What Causes a Leaky Bladder?

What Causes a Leaky Bladder?

The bladder is a hollow organ in the lower abdomen. It stores urine until you are ready to empty it.

The muscles in the bladder tighten to push the urine into the tube-shaped urethra. When they relax, urine doesn't leak.

Bladder control problems happen when these muscles don't work right. Leaking occurs when they are too active or too relaxed.

Stress incontinence

Stress incontinence happens when the bladder and urethra muscles weaken, making it more likely to leak urine. This can happen for a variety of reasons, including age, obesity and certain medical conditions, such as diabetes or kidney disease.

Women are more likely to experience stress incontinence than men. Treatment options are available, and they can substantially reduce or even eliminate your leakage.

The first step is to track your symptoms. Doing so can help you understand the extent of your problem and how it affects your life.

You can also try to manage your stress incontinence with lifestyle changes, such as drinking less fluid (especially coffee and chocolate). Some people find that avoiding these foods and beverages can help reduce or eliminate their leakage.

If your symptoms don’t improve with nonsurgical treatments, we can talk about surgical options. Bladder control surgery can give more support to the urethra, reducing or eliminating your leakage. This type of procedure is often used to treat stress incontinence and urge incontinence.

Overflow incontinence

Overflow incontinence (OFI) is a common condition that occurs when urine leaks out when you’re not urinating. It can be caused by a number of factors, including a weak bladder muscle or a blockage in the urethra.

Typically, overflow incontinence happens more often in men than women. This is because the cause of OFI is often related to prostate gland problems.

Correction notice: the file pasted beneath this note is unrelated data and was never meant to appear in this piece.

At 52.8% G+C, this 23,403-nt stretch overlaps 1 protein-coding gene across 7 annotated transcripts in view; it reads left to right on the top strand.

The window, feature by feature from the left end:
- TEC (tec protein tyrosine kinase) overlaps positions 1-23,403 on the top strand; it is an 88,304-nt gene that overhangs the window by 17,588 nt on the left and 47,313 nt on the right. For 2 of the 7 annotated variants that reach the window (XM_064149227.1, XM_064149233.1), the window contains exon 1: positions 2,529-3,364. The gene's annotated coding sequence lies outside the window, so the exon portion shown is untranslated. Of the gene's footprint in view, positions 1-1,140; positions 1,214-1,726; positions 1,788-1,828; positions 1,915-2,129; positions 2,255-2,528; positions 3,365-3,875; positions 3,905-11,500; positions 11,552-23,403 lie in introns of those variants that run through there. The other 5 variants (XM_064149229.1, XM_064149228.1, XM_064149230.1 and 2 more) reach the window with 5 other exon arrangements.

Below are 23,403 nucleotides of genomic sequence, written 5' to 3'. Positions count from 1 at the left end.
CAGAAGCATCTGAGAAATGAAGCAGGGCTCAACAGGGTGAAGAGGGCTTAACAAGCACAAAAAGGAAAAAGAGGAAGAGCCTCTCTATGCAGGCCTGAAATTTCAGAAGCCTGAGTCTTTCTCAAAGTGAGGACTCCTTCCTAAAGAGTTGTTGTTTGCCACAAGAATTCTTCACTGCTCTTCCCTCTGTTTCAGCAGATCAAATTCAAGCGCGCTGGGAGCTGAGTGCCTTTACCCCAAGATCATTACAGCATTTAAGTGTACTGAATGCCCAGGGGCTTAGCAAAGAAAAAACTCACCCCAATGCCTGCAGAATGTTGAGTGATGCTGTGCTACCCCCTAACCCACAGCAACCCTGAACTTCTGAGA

In many cases, OFI can be treated with medications to shrink the prostate. In addition, doctors can use catheters to drain the bladder.

Some people may find it helpful to wear a pessary or urethral insert. These are disposable devices that absorb urine.

Overflow incontinence can be a frustrating and embarrassing problem. However, it’s important to understand that there are ways to treat this condition and improve your quality of life. It’s also essential to speak with your doctor about any unusual symptoms you experience.

Mixed incontinence

Mixed incontinence, which occurs when you have both stress and urge urinary incontinence, is a common type of incontinence. This combination of incontinence symptoms can be very challenging for a woman to deal with.

For this reason, it is important to be able to identify the symptoms that are most bothersome and start treatment for those first. A doctor can determine the exact type of incontinence you have by asking questions about your symptoms and examining your bladder.

Your doctor may ask you to keep a diary to track how much water and other fluids you drink, when you urinate, and whether you have any leaks during the day or night. This can help your doctor create a personalized treatment plan for you.

You might also be asked to wear absorbent urinary pads or adult diapers when you go out, so you can catch any dribbles that may occur. This can be especially helpful if you have overflow incontinence, which happens when your bladder can't empty completely.


Menopause is the time when a woman's ovaries stop producing the hormones estrogen and progesterone. This happens naturally, most often after age 45. Sometimes it can happen earlier due to surgery, such as a hysterectomy or cancer treatments like chemotherapy, or genetic reasons.

During menopause, a woman may notice changes in her mood and body. These changes can include hot flashes, sleep problems, dryness of the skin and other symptoms.

The best way to treat these symptoms is by talking to your doctor. They will know your personal history and medical conditions, so they can help you find the best treatment for you.

Hormone replacement therapy (HRT), such as estrogen and progesterone in a pill, cream or patch, can help reduce menopausal symptoms such as hot flashes. However, there are many non-hormonal options that can also be used to manage menopausal symptoms. Antidepressants, such as selective serotonin reuptake inhibitors (SSRIs), may also relieve hot flashes and other menopausal side effects.